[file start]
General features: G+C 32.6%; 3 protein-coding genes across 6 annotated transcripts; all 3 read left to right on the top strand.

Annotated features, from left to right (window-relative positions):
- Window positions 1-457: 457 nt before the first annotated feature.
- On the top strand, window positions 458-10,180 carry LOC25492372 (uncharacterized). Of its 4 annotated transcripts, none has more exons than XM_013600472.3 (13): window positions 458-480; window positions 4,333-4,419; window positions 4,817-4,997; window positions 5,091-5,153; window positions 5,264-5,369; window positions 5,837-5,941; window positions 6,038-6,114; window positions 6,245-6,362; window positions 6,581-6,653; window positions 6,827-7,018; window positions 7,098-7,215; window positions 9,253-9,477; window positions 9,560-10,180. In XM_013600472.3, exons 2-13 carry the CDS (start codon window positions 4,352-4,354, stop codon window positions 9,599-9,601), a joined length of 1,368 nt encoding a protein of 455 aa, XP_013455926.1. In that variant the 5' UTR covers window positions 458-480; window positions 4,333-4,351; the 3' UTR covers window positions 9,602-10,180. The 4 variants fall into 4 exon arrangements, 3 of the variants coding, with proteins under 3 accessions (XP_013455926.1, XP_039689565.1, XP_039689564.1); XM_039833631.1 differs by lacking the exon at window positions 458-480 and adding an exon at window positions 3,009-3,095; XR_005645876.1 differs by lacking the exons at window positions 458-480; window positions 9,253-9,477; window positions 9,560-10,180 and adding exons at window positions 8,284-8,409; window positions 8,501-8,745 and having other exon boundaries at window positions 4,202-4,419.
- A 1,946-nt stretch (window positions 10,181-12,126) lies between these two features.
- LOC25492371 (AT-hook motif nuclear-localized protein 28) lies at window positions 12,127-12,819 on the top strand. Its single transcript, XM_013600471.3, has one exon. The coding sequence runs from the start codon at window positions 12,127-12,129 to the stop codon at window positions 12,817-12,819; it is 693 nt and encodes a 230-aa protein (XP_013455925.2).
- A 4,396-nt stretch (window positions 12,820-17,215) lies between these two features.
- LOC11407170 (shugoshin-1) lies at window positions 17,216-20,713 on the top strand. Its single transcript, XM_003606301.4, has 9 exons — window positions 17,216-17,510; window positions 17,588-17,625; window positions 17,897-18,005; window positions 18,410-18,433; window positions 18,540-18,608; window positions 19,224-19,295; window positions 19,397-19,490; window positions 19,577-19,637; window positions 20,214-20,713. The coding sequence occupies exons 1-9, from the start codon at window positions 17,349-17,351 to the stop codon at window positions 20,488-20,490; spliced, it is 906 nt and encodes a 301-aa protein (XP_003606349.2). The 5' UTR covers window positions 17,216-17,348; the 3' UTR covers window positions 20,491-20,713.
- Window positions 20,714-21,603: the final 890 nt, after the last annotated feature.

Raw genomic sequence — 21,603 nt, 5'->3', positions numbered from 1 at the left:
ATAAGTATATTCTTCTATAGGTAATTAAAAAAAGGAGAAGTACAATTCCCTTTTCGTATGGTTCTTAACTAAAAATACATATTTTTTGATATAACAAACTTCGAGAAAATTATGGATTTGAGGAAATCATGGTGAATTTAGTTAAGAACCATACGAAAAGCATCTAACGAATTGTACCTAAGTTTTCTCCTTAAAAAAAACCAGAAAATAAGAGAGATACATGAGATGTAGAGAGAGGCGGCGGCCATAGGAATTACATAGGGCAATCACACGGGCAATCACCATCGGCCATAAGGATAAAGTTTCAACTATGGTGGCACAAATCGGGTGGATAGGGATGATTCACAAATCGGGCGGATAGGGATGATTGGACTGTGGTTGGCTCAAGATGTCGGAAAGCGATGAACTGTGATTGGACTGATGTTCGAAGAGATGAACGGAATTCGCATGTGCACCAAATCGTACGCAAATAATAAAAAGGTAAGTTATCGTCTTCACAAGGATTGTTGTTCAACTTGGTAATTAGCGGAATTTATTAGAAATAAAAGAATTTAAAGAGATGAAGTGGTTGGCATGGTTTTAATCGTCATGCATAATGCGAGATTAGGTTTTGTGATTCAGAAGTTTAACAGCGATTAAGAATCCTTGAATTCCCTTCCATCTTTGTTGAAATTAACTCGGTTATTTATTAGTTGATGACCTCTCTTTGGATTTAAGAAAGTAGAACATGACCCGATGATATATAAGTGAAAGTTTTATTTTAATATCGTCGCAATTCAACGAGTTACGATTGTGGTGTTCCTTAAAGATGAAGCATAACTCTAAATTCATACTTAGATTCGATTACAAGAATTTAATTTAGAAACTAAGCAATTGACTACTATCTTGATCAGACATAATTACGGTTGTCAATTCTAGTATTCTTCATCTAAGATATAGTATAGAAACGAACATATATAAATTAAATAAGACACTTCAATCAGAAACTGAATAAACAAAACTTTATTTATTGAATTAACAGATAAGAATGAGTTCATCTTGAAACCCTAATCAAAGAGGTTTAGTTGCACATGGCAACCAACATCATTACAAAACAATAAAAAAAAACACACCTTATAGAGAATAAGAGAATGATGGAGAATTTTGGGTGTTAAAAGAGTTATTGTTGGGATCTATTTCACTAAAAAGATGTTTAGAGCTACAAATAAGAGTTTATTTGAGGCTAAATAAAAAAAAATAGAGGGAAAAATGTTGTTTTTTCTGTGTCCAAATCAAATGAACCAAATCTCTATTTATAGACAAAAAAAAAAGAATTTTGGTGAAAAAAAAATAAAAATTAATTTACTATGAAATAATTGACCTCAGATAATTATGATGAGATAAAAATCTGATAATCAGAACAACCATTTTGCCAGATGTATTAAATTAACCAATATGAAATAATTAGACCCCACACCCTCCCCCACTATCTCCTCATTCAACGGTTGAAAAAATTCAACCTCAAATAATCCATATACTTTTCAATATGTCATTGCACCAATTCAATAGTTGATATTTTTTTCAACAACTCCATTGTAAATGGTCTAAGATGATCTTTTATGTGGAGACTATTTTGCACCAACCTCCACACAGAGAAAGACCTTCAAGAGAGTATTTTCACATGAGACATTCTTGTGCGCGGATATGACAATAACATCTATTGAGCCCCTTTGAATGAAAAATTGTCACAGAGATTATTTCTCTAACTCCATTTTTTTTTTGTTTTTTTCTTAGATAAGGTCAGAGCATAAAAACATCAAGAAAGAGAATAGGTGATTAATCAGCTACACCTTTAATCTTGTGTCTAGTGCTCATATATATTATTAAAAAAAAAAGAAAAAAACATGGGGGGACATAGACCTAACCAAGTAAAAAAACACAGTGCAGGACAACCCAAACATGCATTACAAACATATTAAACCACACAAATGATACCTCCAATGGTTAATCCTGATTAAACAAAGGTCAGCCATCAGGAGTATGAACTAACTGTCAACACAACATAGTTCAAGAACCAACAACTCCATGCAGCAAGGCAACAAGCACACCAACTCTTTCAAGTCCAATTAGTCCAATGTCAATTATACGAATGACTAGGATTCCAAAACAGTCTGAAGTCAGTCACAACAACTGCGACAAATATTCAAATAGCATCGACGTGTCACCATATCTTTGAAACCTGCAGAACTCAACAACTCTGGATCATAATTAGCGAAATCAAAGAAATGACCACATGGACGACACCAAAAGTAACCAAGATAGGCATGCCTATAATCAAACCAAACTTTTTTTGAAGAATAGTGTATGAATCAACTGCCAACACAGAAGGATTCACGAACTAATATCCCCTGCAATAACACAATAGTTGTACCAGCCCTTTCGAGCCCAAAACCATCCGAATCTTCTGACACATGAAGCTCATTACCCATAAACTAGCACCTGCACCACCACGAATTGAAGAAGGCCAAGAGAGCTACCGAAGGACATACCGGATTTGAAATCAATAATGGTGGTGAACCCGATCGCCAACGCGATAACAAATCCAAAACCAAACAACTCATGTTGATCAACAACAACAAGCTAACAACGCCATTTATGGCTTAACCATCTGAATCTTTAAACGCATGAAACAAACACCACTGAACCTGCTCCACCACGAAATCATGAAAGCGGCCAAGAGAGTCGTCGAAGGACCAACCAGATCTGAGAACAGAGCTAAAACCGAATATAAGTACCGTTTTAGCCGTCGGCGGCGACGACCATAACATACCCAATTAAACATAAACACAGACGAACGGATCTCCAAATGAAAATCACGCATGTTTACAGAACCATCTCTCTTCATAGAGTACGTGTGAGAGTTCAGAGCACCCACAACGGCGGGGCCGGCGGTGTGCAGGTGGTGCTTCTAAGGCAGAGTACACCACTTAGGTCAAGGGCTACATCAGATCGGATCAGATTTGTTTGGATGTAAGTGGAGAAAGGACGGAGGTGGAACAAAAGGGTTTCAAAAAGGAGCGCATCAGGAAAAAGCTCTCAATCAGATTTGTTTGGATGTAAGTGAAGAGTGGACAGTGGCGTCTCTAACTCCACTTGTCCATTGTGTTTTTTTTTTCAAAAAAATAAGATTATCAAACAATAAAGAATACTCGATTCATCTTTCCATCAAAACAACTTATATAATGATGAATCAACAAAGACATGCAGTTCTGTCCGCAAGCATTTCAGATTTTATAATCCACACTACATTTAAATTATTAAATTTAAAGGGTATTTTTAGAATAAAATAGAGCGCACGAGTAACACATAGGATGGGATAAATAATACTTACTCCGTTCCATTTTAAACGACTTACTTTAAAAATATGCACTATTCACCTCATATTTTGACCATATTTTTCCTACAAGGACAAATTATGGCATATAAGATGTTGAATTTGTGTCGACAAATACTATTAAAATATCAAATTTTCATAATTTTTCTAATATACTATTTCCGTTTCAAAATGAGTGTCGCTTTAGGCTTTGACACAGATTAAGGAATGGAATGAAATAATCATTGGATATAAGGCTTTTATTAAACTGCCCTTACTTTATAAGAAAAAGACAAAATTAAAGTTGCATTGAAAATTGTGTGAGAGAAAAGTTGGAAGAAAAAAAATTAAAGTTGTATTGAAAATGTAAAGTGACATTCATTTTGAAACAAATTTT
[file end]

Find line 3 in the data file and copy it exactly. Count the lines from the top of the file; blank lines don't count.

- Window positions 1-457: 457 nt before the first annotated feature.